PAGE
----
On Friday morning Donald Trump dipped his presidential toe into French electoral politics, tweeting about the possible impact of the Paris shooting on Thursday that resulted in one police officer dead and two seriously wounded.
"Another terrorist attack in Paris," Mr Trump wrote. "The people of France will not take much more of this. Will have a big effect on presidential election!"
The previous day, during a joint press conference with Italian Prime Minister Paolo Gentiloni, Mr Trump had quickly labelled the incident a "terrorist attack" - before even French authorities had done so.
"It's a very, very terrible thing that is going on in the world today," Mr Trump said. "And what can you say? It just never ends. We have to be strong and we have to be vigilant, and I've been saying it for a long time."
That last line is certainly true.
While the dynamics of French politics are decidedly different from those in the US, Mr Trump may recall that another incident in Paris - the November 2015 mass shooting at the Bataclan theatre - helped solidify his lead in the polls leading into the Republican presidential primaries.
"Everyone is now saying how right I was with illegal immigration and the wall," he tweeted several days after the attack two years ago. "After Paris, they're all on the bandwagon."
Mr Trump did not mention her by name, but the president seems to be predicting the Champs-Elysees shooting will be a boost for French nationalist candidate Marine Le Pen, who has campaigned on deporting suspected Islamic militants and a French withdrawal from the European Union.
Although Mr Trump has not formally met the French presidential candidate, she is close to some of the same advisers who helped craft the president's populist message during his campaign last year and was spotted in Trump Tower during the presidential transition in January.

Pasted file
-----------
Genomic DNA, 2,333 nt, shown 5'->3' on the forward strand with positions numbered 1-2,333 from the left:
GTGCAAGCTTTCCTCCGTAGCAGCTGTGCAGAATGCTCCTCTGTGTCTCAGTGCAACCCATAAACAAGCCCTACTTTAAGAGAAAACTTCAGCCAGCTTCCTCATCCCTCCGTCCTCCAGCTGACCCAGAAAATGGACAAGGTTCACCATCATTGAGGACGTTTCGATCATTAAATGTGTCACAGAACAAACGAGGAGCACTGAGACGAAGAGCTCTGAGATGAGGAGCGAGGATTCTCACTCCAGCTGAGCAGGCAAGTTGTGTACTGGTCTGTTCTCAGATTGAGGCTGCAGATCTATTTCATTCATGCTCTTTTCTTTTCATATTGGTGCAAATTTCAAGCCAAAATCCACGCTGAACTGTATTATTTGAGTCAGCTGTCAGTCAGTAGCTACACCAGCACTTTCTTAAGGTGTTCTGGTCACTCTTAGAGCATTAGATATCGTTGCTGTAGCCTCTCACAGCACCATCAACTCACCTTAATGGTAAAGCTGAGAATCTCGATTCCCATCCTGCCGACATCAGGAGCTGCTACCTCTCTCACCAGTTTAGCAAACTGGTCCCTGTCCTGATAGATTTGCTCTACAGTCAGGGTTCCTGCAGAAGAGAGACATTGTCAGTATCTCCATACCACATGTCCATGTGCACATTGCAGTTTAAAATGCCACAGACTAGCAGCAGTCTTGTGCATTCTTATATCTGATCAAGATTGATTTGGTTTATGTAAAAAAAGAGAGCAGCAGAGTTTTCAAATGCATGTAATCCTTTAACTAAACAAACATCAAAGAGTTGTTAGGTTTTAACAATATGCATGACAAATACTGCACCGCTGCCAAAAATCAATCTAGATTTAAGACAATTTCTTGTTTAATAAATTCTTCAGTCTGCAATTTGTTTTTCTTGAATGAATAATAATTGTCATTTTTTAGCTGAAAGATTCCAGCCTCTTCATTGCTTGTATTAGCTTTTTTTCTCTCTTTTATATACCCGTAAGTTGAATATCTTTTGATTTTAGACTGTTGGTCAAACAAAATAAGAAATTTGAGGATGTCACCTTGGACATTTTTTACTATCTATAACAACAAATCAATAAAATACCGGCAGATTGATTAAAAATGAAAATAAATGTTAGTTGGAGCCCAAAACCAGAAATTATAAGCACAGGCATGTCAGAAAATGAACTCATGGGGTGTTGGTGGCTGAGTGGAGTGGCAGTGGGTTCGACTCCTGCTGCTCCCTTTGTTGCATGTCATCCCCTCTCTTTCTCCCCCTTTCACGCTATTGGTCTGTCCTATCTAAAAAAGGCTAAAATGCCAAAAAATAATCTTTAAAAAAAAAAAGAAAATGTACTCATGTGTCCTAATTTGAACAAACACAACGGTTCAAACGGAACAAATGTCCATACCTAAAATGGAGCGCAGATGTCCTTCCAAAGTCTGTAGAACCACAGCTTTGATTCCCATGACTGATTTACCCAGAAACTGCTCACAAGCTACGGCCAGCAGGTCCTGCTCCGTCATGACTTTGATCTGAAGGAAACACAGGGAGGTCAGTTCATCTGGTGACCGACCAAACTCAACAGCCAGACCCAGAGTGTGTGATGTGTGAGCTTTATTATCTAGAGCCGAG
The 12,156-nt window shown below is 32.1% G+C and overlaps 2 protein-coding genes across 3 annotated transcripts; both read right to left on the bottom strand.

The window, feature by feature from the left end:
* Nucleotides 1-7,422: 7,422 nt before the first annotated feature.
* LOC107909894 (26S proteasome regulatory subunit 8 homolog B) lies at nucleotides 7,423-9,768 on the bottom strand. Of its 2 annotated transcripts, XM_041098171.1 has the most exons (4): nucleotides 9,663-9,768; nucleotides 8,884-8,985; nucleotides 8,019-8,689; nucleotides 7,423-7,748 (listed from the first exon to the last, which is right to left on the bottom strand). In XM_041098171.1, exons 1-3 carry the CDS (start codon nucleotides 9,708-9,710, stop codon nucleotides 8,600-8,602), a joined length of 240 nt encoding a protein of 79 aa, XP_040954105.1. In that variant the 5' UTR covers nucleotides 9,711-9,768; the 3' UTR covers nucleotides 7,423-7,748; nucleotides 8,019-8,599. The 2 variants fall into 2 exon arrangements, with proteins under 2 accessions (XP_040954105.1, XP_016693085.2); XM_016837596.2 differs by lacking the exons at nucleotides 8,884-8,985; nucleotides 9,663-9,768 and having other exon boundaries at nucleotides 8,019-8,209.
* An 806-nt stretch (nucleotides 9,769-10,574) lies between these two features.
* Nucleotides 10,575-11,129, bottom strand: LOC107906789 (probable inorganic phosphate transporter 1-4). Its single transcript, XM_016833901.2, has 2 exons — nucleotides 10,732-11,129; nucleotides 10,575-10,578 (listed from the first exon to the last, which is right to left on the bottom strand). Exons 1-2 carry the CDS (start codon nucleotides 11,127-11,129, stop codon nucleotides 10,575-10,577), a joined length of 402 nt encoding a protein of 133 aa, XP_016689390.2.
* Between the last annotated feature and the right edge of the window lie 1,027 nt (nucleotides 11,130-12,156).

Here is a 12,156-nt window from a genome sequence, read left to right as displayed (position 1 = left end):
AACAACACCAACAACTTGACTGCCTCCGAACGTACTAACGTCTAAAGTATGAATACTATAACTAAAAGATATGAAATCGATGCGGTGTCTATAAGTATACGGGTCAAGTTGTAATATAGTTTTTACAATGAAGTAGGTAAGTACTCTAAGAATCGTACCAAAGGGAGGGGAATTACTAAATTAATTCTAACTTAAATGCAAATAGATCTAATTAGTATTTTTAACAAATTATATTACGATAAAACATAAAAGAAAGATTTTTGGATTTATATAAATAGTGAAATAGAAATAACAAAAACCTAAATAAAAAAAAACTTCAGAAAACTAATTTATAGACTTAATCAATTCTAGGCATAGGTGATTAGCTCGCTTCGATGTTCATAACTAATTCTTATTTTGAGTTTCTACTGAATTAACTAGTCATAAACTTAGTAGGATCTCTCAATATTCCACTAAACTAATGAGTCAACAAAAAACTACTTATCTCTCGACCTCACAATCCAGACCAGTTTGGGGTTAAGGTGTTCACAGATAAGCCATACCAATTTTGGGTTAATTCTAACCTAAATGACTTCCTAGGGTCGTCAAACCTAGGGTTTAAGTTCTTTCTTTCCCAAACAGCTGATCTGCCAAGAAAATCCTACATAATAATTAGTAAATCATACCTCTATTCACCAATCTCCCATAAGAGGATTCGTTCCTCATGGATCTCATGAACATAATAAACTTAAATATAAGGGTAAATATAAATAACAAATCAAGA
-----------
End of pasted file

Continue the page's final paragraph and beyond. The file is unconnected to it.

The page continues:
Breitbart News, which was an early supporter of Mr Trump's improbable presidential bid, has also warmly covered Ms Le Pen's efforts.
"A new world is emerging, global equilibriums are being redefined by the fact of Trump's election," Ms Le Pen said the day after Mr Trump's presidential victory. "Their world is crumbling; ours is being built."
While critics may view Mr Trump's Friday morning tweet as an unwelcome effort to influence the politics of another nation, the reality is slightly more complicated than that. Earlier on Thursday former President Barack Obama spoke with another leading French candidate, Emmanuel Macron, who has campaigned in favour of a strong European Union and open borders.
"The main message I have is to wish you all the best in the coming days." Mr Obama said in an edited video of the call that Mr Macron posted on Twitter. "And make sure, as you said, that you work very hard all the way through because you never know, it might be that last day of campaigning that makes all the difference."
"Let's keep defending our progressive values," Mr Macron wrote. "Thank you for this discussion @BarackObama".
In other words, the French election - from an American perspective, at least - could be setting up a proxy battle between the current and former president and their competing views of economic nationalism versus liberal globalism.
A similar dynamic played out during last June's Brexit referendum in the UK, when Mr Obama tacitly endorsed the Remain camp, while Mr Trump heralded the Leave victory as evidence that his nationalist politics were gathering strength.
Now, after two notable defeats for the existing international establishment - in Brexit and Mr Trump's November election - Mr Obama may view Mr Macron as a last, best hope to stem a rising populist tide in the West. Although European Union supporters were heartened by the results in the recent Dutch elections, where nationalist candidate Geert Wilders was defeated, the French vote is a much more significant matter.
Mr Trump and his advisers may view Ms Le Pen as the hand that will deliver a death blow to the European Union and cement his own election as more than a quirk of American politics and, instead, as the harbinger of a new global order.
You can follow the first round of the French election on the BBC News website. Click here for all our latest coverage. On the day of the election, we will be running a live page bringing together the latest news, video and analysis.
On TV, you can watch a BBC World News Election Special, from 18:30 BST (17:30 GMT / 19:30 local time in France) on Sunday, which will be broadcast on BBC News in the UK and on BBC World News internationally, with Christian Fraser presenting from Paris.
For radio, BBC World Service will broadcast a special extended edition of Newshour from Paris at 18:00 GMT on Sunday.